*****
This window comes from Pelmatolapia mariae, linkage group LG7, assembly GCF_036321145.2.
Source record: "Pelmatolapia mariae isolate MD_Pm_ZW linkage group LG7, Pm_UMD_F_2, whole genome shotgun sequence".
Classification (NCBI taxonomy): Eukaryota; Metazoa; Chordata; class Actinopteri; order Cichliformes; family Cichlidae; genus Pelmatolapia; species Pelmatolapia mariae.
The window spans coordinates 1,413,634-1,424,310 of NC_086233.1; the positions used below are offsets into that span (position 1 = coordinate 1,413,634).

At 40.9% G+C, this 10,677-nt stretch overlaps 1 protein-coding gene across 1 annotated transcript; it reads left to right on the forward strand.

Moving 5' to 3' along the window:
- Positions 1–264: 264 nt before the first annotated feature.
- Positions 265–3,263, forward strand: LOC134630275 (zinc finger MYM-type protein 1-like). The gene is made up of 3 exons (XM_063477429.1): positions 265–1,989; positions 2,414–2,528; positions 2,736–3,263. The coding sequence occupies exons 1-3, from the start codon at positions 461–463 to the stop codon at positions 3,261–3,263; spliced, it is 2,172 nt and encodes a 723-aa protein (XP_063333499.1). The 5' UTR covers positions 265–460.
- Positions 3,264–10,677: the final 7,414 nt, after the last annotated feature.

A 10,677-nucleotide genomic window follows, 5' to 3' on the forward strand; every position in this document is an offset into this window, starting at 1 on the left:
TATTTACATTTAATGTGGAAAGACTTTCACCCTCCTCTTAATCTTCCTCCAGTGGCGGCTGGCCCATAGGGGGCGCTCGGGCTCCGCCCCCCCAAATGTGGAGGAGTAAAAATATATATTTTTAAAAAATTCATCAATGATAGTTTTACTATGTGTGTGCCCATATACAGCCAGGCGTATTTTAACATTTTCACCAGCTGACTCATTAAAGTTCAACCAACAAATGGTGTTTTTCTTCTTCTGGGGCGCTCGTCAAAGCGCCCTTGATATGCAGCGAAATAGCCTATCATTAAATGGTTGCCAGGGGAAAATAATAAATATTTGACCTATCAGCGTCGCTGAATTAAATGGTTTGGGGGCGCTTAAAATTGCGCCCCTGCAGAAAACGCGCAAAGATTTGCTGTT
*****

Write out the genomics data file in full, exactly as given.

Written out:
This window comes from Pelmatolapia mariae, linkage group LG7, assembly GCF_036321145.2.
Source record: "Pelmatolapia mariae isolate MD_Pm_ZW linkage group LG7, Pm_UMD_F_2, whole genome shotgun sequence".
Classification (NCBI taxonomy): Eukaryota; Metazoa; Chordata; class Actinopteri; order Cichliformes; family Cichlidae; genus Pelmatolapia; species Pelmatolapia mariae.
The window spans coordinates 1,413,634-1,424,310 of NC_086233.1; the positions used below are offsets into that span (position 1 = coordinate 1,413,634).

At 40.9% G+C, this 10,677-nt stretch overlaps 1 protein-coding gene across 1 annotated transcript; it reads left to right on the forward strand.

Moving 5' to 3' along the window:
- Positions 1–264: 264 nt before the first annotated feature.
- Positions 265–3,263, forward strand: LOC134630275 (zinc finger MYM-type protein 1-like). The gene is made up of 3 exons (XM_063477429.1): positions 265–1,989; positions 2,414–2,528; positions 2,736–3,263. The coding sequence occupies exons 1-3, from the start codon at positions 461–463 to the stop codon at positions 3,261–3,263; spliced, it is 2,172 nt and encodes a 723-aa protein (XP_063333499.1). The 5' UTR covers positions 265–460.
- Positions 3,264–10,677: the final 7,414 nt, after the last annotated feature.

A 10,677-nucleotide genomic window follows, 5' to 3' on the forward strand; every position in this document is an offset into this window, starting at 1 on the left:
TATTTACATTTAATGTGGAAAGACTTTCACCCTCCTCTTAATCTTCCTCCAGTGGCGGCTGGCCCATAGGGGGCGCTCGGGCTCCGCCCCCCCAAATGTGGAGGAGTAAAAATATATATTTTTAAAAAATTCATCAATGATAGTTTTACTATGTGTGTGCCCATATACAGCCAGGCGTATTTTAACATTTTCACCAGCTGACTCATTAAAGTTCAACCAACAAATGGTGTTTTTCTTCTTCTGGGGCGCTCGTCAAAGCGCCCTTGATATGCAGCGAAATAGCCTATCATTAAATGGTTGCCAGGGGAAAATAATAAATATTTGACCTATCAGCGTCGCTGAATTAAATGGTTTGGGGGCGCTTAAAATTGCGCCCCTGCAGAAAACGCGCAAAGATTTGCTGTT